Google’s suite of apps is often hailed as the best one out there. And yet, we see many Android-based phone makers integrating those apps on their phones. While Google’s solution may work well for the majority folks, but it might fall short for quite a few.
Speaking of Android phone makers, Samsung is right up there with Google to deliver apps on Galaxy devices. The Korean giant has an answer for for almost every Google app for Android phones. Bixby replaces Google Assistant, Bixby Feed for Google Feed, and other Samsung apps compared to Google ones. Reviewers have often criticized the company for duplication of services on Galaxy devices.
All is not lost though. I strongly prefer some of Samsung’s solutions such as Internet and Gallery compared to Chrome and Google Photos. We did compare some of Samsung apps to Google apps earlier. In this post, we are going to pit Samsung Calendar against Google Calendar to see which solution would work better for you.
In terms of calendar apps, cross-platform availability isn’t that important. If you sync event and reminders with Gmail, then all your upcoming stuff is right there with you on every platform. Samsung Calendar is only available on Galaxy devices while you can access Google Calendar on Android, iOS, and Web. The UI is consistent across all platforms, which makes the transition even better.
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Both Google and Samsung Calendar have received fresh coat paint in recent months. Google has updated its calendar app with Material Theme 2.0 design guidelines. The interface is using lots of white background which looks consistent with other Google apps. The company is currently working on a dark theme for their apps. When it is available, you should be able to change that from the settings menu.
My biggest problem with current UI is, it’s still using a hamburger menu. And the navigation is a total mess with Android Q’s full-screen gestures. Yes, I have been using Android Q on my Pixel XL since past few weeks, and when I try to swipe left to open the hamburger menu, the app will detect it as back gesture and close the app. You will need to reach the upper corner to open the menu.
All the options are placed at the top. You can view weekly, monthly, daily view from the side menu. Tap on the month name to reveal a small month view. Select three dots to open the settings menu. Google could have done a better job with the redesign.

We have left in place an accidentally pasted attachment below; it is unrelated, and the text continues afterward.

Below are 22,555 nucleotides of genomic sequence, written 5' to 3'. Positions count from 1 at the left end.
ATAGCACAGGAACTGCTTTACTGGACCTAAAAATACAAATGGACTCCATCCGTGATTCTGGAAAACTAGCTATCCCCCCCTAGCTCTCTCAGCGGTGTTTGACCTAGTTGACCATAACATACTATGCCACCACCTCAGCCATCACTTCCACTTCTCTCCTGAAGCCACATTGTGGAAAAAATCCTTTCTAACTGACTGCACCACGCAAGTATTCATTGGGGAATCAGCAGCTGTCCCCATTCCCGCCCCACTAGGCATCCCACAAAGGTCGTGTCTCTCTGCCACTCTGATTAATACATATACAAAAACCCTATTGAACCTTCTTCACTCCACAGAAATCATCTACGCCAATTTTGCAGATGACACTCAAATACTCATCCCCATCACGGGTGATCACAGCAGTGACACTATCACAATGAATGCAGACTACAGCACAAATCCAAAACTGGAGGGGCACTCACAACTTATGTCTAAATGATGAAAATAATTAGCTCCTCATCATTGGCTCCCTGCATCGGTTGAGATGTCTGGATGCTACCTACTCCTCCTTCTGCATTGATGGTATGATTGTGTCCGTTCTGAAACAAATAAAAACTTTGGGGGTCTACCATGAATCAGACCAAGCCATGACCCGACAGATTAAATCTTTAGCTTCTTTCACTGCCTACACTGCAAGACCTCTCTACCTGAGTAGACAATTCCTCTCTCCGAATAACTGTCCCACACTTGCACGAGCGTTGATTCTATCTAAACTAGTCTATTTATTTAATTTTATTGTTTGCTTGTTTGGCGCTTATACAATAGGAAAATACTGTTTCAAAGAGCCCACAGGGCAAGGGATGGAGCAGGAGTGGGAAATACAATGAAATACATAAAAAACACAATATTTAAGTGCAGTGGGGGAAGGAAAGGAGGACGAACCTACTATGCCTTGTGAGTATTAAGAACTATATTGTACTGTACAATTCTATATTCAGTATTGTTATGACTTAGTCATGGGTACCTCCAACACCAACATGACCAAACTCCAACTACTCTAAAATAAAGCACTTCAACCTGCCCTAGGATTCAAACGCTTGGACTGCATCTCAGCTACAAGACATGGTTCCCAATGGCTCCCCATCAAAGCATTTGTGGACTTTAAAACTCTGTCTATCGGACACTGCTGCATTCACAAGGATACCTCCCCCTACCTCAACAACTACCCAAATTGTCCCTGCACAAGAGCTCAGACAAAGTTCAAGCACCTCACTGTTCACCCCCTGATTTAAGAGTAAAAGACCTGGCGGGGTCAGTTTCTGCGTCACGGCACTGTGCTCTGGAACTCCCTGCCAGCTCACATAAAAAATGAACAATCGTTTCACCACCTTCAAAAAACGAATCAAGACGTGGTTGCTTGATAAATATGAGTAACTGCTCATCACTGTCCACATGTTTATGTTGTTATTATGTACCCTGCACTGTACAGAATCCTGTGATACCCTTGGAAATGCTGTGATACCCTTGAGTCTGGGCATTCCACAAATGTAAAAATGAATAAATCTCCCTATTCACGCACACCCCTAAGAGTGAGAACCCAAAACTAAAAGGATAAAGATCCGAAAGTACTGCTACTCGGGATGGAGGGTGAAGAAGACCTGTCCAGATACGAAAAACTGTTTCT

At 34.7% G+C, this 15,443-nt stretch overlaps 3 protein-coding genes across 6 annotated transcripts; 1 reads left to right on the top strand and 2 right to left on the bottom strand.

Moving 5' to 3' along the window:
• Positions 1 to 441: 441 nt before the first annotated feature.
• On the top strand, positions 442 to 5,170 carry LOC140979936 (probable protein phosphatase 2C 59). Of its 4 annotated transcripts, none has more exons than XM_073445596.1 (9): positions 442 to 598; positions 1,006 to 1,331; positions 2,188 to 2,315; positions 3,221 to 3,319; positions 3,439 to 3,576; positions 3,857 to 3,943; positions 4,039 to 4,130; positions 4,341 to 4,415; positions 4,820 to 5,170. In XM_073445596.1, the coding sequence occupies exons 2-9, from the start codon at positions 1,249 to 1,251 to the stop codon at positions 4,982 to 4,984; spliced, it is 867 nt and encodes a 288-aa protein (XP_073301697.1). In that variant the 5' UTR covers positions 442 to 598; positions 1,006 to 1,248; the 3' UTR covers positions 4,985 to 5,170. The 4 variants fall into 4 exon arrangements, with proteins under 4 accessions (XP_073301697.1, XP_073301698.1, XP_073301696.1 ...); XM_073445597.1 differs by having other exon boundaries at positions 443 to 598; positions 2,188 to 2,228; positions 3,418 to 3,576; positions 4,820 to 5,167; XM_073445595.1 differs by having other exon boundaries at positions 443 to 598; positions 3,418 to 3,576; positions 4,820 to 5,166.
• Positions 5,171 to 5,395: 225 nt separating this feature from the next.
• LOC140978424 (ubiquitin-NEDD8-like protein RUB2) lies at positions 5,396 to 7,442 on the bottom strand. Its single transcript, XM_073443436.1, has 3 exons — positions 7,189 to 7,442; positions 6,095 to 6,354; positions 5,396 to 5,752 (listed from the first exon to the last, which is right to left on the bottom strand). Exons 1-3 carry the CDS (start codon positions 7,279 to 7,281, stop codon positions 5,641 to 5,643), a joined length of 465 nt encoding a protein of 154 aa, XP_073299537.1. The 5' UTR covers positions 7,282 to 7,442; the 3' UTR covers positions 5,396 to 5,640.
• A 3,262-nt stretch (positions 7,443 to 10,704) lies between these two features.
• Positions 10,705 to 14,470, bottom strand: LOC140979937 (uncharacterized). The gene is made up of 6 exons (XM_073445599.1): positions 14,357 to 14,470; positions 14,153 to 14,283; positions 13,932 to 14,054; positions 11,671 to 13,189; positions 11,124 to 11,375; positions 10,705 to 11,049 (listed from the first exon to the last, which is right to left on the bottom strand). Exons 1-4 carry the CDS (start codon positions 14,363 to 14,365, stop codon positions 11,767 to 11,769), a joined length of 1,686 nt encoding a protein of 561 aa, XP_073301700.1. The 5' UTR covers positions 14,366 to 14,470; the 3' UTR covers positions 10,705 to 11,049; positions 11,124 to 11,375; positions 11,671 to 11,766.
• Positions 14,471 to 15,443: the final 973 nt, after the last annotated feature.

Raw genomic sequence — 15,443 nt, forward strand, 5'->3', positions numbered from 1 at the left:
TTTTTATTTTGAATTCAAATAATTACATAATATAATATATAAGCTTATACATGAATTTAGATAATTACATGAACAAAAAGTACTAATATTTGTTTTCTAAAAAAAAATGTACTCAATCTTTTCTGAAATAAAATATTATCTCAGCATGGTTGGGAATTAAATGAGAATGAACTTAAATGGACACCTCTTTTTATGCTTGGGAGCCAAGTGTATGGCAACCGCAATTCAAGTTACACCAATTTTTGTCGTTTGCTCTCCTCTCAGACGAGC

Interestingly, Google is encouraging developers to adopt bottom tabs for navigation, but their apps are on different paths.
Samsung has redesigned every stock app with a big banner on the top. They have focused on one-handed reachability with all their apps.
By default, it shows the monthly view. Swipe left and the and the hamburger menu will let you choose from different calendars and reminders. Throughout the UI, you will witness rounded corners in menus and section, which complements the device corners.
I haven’t had a chance to test it with Android Q. However, I expect Samsung to change the UI to make full use of gestures with the upcoming One UI 2.0 (based on Android Q).
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Creating a New Event
Both the apps have covered the usual provisions to add a new event. With Samsung Calendar, you can create a new event and add details such as title, time, location, notes, and attach files.
You can even add stickers and pick a custom color for the events.
With Google, the app will ask you to create event, reminder, or Goal (more on that later). Tap on the event, and the screen will ask you to add title, timer location, notification timer, and event color. You can even add attachments from Google Drive and invite other persons to the event.
The app also lets you create reminders. You can add them via Google Assistant too.
In this department, Samsung edges out Google with more customization options. You can choose from dark/light theme and even play with transparency options. The monthly widget will show the reminders and events in a month view.
With Google Calendar, you can either opt for the upcoming event widget or go with a monthly one. As an added detail, both Samsung and Google show the current date on the app icon.
Google Calendar’s Goal function is excellent. You can select which activity you want to perform daily, and the duration. Quite simple to set up. It will even ask you when you usually perform such action. After setting up, the app will add it to your calendar based on your busy schedule.
As a bonus, you can sync that to Google Fit account too. Some of the examples are fitness-related activity, meditation, call friends and family, and more. It’s useful in building habits and following routines with more punctuality.
With Samsung Calendar, you can switch-on weather forecast from the Settings menu. It will show the temperature for a given day in monthly view. You can tap on any day, and the app will show the day card with all relevant details. I like that.
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Should You Switch?
Samsung Calendar arrives with a lot of options out of the box. Also, in terms of UI, it does seem a bit more colorful than Google’s plain approach. Google’s goal function is something you won’t find on any Calendar app. It’s a game-changer for someone like me tracking time for events and habits. Also, it’s cross-platform, meaning you will feel right at home with Android, iOS, or Web.
Next up: Samsung Notes is more than just a note-taking app. It's feature-rich solution built for note-takers and artists. Read the post below to see how it fared against Google Keep.